Work closely with your loved one’s primary care physician to figure it out. Changes in behavior that occur abruptly usually portend a medical cause as the basis, whereas ones that develop slowly point to a worsening, chronic medical problem. Regard care refusal as a new symptom like any other — a cough, chest pain, or shortness of breath. It’s especially important to note when this behavior is out of character compared to the person’s typical demeanor.

Non-Medical Causes of Bad Decision Making

While there are many medical causes of poor decision-making, refusing care is often emotional, driven by the fear that accepting help is the first step on a slide to total dependency and things like nursing home placement.

If you’ve assessed and ruled out potential medical issues, it’s likely that an emotional or practical barrier is leading to the behavior of wanting to be “left alone.”

Emotional and psychological barriers are common, understandable human reactions. Some concerns include:

  • Fear of losing control
  • Fear of being placed in a nursing home or assisted living facility
  • Feeling that accepting help is stigmatizing or infantilizing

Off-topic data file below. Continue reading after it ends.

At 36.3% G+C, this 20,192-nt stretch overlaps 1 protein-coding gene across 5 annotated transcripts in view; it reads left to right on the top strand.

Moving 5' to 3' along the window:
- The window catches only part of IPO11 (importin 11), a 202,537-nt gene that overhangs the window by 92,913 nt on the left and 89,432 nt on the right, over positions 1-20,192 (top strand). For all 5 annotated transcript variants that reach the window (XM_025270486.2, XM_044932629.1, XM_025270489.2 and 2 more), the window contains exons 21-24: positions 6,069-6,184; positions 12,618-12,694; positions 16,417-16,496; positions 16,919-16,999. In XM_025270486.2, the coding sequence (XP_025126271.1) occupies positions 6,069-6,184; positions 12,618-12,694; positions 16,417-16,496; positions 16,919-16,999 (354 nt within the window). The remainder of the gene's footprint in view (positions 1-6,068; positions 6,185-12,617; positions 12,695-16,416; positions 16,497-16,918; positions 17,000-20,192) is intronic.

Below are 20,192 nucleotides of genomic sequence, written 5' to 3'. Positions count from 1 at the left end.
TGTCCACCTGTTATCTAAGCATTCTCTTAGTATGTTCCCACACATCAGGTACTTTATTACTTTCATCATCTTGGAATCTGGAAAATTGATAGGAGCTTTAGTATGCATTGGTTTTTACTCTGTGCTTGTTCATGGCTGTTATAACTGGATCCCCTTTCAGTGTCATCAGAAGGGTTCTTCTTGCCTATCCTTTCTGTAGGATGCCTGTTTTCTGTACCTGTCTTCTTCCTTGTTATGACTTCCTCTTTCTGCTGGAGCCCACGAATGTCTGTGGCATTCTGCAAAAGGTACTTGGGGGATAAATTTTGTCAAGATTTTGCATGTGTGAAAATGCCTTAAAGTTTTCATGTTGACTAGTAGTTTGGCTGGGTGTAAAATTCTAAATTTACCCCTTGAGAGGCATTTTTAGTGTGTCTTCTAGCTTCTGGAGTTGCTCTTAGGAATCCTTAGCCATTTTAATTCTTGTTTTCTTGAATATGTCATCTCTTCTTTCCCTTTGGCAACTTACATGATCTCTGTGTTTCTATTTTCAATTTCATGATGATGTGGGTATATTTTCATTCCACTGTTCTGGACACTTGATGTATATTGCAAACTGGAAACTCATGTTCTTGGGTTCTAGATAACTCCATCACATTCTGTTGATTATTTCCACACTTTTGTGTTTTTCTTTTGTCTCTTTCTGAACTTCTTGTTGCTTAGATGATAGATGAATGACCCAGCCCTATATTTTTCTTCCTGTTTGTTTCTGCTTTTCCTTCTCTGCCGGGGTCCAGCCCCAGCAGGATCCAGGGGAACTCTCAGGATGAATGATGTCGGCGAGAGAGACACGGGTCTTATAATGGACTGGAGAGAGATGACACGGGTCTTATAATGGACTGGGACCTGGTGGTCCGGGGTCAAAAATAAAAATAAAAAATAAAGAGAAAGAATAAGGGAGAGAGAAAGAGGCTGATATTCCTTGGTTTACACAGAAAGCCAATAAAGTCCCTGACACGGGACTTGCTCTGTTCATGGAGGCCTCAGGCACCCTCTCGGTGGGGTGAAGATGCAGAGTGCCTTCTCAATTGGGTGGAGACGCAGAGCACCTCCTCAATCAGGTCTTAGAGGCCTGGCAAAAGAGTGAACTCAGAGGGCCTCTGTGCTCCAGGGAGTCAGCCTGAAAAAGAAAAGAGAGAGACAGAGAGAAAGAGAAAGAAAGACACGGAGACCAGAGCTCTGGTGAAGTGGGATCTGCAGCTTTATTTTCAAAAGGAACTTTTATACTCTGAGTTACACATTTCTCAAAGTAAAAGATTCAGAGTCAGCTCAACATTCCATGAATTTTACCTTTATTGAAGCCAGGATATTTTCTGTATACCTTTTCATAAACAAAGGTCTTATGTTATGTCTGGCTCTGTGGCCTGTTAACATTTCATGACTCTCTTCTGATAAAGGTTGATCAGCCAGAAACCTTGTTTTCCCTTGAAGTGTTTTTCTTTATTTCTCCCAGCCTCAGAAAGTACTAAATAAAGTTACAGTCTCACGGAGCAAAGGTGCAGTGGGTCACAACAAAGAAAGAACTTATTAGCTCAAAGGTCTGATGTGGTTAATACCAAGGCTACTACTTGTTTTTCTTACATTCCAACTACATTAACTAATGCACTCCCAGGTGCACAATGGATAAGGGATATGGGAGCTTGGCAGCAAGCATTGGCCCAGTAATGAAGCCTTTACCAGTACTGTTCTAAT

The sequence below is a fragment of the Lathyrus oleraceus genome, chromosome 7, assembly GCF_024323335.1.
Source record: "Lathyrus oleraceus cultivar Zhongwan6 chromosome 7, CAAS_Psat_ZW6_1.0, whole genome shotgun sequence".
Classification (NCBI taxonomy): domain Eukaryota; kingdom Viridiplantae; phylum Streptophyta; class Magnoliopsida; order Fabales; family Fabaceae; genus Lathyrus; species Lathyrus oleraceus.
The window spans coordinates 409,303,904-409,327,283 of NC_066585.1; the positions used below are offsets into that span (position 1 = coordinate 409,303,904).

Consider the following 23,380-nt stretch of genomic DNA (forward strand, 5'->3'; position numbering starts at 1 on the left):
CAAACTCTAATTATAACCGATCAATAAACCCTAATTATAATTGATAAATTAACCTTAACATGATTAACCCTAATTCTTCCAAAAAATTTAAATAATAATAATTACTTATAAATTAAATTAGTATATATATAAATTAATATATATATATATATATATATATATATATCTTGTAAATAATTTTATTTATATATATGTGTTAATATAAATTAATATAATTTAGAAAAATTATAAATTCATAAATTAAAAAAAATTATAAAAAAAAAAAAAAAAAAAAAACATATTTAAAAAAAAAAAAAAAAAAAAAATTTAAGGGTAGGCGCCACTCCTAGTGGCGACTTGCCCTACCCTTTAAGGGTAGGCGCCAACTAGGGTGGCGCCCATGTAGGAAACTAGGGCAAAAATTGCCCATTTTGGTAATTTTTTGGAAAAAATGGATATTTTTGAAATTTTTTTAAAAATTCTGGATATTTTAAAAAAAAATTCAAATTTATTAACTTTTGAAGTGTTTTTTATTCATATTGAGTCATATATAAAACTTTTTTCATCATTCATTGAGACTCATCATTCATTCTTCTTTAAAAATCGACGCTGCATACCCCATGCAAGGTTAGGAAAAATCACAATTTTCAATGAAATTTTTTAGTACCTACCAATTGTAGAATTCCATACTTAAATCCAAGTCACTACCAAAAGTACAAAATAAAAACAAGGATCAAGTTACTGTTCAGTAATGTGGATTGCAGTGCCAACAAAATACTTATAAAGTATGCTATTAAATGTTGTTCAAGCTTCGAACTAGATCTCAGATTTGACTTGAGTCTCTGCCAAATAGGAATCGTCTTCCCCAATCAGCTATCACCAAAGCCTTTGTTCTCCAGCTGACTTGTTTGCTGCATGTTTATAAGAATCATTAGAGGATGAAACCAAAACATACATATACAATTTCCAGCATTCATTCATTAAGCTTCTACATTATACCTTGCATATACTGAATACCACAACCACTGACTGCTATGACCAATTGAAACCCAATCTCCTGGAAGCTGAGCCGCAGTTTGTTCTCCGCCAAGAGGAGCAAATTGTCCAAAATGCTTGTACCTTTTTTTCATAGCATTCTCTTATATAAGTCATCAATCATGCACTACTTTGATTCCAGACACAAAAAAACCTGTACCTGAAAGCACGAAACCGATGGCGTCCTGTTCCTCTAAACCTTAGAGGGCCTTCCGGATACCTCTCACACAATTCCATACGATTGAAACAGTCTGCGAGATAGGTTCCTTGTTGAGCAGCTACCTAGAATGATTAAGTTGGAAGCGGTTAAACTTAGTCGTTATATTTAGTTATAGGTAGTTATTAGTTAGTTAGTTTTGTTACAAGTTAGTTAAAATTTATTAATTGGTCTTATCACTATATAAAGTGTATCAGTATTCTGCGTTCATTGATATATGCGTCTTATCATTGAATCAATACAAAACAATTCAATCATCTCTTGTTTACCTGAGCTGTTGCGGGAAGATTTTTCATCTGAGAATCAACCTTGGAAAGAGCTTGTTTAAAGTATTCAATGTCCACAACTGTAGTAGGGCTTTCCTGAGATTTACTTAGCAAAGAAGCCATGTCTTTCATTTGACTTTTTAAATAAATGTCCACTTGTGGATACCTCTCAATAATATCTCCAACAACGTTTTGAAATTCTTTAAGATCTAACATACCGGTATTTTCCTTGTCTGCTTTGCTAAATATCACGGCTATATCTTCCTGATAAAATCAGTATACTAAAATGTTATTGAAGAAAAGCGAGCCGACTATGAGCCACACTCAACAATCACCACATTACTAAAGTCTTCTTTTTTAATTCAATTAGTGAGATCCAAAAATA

• Fear of losing other “human” activities and connections like driving
  • Fear of burdening family or friends
  • Fear of death

Often, emotional fears are compounded by practical, tangible worries. The most common example is a fear of stressing ones’ finances (especially for those living on a fixed income).

Approaching With Empathy

When you begin to understand these concerns, it creates a gateway into one of the most important tools you have to address the problem: empathy.

Picture what your loved one might be going through: living in the same home for 50 years, losing a spouse, and then having your kids insist that you must have a home attendant watching your every move. Or what it must feel like to love the freedom of driving for 60 years, and then being told you can’t. Or living privately in your own home for decades, and then being sent to a facility where you have a roommate for the first time since you were a college freshman or served in the army.

These can be tough adjustments, and if you think that you’re going to make constructive headway by “talking some sense” into your loved one, it's not likely to work. But when take a step back and understand the underpinnings of care refusal, you can begin to adopt strategies that are more likely to be successful.